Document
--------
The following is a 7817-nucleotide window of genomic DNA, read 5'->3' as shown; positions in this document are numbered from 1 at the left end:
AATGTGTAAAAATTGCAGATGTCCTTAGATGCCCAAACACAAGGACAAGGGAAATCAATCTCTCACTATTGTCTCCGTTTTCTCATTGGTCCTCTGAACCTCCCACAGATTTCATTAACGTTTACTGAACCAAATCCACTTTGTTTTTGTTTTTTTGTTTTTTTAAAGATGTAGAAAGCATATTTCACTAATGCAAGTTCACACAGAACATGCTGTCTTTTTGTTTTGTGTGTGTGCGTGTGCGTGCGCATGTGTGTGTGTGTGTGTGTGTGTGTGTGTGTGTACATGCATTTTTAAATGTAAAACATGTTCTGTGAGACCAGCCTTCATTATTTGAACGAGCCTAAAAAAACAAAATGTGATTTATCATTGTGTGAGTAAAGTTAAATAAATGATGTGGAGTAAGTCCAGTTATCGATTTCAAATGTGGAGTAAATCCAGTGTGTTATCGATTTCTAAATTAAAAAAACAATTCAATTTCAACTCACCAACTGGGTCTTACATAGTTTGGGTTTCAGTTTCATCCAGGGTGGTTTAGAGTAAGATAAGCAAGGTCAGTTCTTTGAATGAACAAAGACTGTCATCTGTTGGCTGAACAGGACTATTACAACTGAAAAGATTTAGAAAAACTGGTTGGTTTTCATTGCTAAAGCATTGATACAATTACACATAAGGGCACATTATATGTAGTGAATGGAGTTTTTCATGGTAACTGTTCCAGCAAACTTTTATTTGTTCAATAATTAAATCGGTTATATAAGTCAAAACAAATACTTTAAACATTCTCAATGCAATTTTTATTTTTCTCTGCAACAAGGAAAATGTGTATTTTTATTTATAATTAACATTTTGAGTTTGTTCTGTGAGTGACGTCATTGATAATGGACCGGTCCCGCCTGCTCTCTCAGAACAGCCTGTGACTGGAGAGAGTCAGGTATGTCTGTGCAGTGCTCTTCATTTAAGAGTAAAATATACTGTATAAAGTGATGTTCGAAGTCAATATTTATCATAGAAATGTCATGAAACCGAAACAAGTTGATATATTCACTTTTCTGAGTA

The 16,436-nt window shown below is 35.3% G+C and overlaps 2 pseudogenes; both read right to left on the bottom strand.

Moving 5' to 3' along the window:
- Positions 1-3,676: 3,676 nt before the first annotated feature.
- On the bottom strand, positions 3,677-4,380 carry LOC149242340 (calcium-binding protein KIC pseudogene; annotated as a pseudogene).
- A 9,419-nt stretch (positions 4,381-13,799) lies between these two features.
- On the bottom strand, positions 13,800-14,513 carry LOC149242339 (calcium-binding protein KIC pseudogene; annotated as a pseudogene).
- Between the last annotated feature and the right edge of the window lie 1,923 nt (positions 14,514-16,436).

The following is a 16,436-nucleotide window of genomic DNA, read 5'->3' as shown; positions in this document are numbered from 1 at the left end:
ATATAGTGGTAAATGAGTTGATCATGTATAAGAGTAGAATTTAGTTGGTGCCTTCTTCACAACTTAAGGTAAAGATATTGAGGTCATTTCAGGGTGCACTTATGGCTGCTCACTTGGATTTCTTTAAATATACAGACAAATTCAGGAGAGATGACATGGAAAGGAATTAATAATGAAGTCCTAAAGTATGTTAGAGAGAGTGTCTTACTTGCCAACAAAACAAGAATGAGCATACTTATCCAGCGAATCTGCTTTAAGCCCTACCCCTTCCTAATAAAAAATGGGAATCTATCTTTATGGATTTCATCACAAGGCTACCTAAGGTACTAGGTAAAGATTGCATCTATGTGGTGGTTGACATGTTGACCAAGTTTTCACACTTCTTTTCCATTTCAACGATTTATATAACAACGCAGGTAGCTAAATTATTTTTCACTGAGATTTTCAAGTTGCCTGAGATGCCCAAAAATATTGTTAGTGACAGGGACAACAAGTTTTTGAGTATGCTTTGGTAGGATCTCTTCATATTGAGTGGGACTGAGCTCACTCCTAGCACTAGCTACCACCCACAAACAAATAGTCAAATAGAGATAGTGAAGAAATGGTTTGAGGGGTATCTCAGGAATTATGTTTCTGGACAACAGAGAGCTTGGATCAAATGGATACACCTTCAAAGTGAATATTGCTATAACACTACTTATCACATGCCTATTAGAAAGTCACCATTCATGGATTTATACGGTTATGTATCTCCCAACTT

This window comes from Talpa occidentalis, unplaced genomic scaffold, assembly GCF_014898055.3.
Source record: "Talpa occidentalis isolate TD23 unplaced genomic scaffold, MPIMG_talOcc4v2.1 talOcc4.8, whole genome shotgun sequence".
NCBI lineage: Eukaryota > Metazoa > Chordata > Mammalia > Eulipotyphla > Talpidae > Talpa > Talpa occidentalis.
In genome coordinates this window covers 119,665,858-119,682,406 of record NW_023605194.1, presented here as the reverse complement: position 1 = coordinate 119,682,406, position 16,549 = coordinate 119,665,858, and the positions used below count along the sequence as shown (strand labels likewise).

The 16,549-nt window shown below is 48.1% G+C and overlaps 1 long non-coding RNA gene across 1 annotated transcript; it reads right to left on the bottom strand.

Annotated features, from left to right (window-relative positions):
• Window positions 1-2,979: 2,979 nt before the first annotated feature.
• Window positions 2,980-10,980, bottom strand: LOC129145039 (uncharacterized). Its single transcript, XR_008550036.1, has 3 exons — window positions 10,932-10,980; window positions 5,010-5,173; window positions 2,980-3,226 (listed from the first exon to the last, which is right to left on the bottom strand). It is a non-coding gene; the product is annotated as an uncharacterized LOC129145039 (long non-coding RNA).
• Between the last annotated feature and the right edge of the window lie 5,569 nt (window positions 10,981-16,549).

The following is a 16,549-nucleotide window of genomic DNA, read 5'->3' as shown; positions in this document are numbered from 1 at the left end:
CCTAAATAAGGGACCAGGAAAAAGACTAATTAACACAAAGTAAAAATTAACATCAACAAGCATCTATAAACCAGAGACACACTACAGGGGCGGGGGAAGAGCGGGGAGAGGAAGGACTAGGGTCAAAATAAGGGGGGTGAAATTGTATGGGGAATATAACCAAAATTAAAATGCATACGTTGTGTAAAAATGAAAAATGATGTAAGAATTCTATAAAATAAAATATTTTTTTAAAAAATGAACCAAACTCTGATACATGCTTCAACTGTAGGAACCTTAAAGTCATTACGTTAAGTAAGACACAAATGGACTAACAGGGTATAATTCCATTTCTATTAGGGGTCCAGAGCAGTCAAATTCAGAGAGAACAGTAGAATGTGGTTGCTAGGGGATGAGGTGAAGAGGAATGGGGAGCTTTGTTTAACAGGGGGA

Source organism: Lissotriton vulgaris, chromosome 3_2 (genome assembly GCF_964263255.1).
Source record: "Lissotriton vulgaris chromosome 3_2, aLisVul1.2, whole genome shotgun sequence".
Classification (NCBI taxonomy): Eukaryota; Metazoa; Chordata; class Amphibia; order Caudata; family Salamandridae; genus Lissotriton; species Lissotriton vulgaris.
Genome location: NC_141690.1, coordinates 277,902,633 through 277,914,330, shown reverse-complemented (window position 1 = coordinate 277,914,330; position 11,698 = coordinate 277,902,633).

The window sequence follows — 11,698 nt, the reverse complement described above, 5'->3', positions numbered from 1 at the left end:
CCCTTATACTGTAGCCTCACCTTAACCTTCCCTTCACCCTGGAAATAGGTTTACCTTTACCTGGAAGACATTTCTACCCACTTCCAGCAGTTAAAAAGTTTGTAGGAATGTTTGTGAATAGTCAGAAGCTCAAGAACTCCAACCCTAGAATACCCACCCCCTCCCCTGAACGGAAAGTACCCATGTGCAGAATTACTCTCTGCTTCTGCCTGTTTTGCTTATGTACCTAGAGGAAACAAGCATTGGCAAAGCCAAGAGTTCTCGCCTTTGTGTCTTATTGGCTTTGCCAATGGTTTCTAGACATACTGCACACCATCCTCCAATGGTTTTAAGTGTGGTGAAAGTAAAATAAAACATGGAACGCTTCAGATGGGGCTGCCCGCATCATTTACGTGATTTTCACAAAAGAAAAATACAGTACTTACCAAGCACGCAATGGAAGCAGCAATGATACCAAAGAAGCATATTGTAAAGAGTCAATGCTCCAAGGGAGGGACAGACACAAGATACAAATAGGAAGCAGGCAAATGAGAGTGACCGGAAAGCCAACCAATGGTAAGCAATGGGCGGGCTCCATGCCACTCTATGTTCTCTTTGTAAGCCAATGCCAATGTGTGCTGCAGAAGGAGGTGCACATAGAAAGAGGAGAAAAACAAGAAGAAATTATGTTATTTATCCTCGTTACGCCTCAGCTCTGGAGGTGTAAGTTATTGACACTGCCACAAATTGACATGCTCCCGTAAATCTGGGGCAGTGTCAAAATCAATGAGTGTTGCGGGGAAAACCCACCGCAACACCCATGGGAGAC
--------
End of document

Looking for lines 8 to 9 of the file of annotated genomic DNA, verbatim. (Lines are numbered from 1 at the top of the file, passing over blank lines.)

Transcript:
- On the bottom strand, positions 13,800-14,513 carry LOC149242339 (calcium-binding protein KIC pseudogene; annotated as a pseudogene).
- Between the last annotated feature and the right edge of the window lie 1,923 nt (positions 14,514-16,436).